The internet fundamentally changed this by providing businesses with the ability to access a market that was extremely larger, in potential size, than had ever before been the case, thanks to the number of people who were connected to the internet all the time after the rise of the smartphone in 2011 and thereafter. This had the effect of reducing marketing costs, and increasing market size, which somewhat changed the approach to economic modeling in certain industries. Specifically, in markets where the product or service could be provided virtually or electronically, the sheer size of the new internet market made it possible for business models to begin to be developed which were based around the size of the market, and leveraging that size itself, rather than focusing on maximizing the revenue and profit generated by each customer.

Case Study 1: The QTπ Conglomerate

Some of the more salient manifestations of this have related to the rise of the “LGBT” movement, that was largely facilitated by the growth of the internet, which took a group which is relatively small in any one place (outside of certain outlier concentrations like San Francisco and Manhattan), and aggregated it into a not small number, overall, by means of the internet drawing every LGBT person, wherever located, into one movement, with one face, and one voice. This amplifies political power considerably, as we have seen, in a way that would simply have been unthinkable for this group, and especially for certain parts of it (like the “T” wing), which have dramatically benefited from the power of aggregation.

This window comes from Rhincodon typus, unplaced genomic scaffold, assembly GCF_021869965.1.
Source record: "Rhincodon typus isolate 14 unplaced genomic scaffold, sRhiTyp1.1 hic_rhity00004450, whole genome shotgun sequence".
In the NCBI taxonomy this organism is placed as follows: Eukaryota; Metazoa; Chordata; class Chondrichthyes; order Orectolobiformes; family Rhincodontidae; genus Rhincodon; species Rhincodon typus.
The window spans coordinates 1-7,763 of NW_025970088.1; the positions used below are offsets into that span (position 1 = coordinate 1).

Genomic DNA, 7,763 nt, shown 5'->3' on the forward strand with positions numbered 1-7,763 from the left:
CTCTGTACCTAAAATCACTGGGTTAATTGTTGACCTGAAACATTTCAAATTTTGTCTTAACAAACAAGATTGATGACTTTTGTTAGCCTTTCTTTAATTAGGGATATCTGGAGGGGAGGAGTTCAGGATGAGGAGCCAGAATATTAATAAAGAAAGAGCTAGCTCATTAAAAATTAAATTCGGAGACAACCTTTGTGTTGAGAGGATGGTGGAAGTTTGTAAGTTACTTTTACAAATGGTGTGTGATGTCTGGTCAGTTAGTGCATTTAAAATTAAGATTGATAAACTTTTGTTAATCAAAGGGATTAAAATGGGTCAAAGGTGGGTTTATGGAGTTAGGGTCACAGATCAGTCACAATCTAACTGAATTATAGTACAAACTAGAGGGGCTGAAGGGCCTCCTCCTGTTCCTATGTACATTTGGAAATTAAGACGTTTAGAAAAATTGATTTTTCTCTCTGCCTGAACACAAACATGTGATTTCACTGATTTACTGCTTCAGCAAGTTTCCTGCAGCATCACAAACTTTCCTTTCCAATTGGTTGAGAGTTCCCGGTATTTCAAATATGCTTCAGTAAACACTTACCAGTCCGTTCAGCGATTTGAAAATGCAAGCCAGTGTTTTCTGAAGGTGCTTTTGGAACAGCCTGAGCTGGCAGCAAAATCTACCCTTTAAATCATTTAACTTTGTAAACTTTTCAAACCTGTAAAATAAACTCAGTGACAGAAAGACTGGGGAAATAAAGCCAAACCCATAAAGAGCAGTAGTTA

How Aggregate Marketing Works — Freebies and Whales

In a business model that is based on aggregation, the general approach is to provide free or low-cost access to a product or service as a baseline, and then to provide selective upsells that are priced very much to the profit-fat upside. The core idea is to provide an attractive enough baseline “free” (or “low cost”) product so as to have a large market penetration and a large group of people that can then be directly marketed for upsells, which are more aggressively priced and drive almost all of the profit generated by the business activity.

These models tend to generate 80%+ of their total profits from these upsells, which are often made to less than 5% of the total customer base. These customers are known as “whales”, because they are the “big fish” in the customer base. They spend a LOT more than the average customer does, and therefore can provide most of the profit for a given business, even where 95% of the customers are paying nothing or a small access fee.

The salient anatomy of a newly-discovered species: the Internet Whale

Case Study 2: A Hypothetical Example of Aggregate Marketing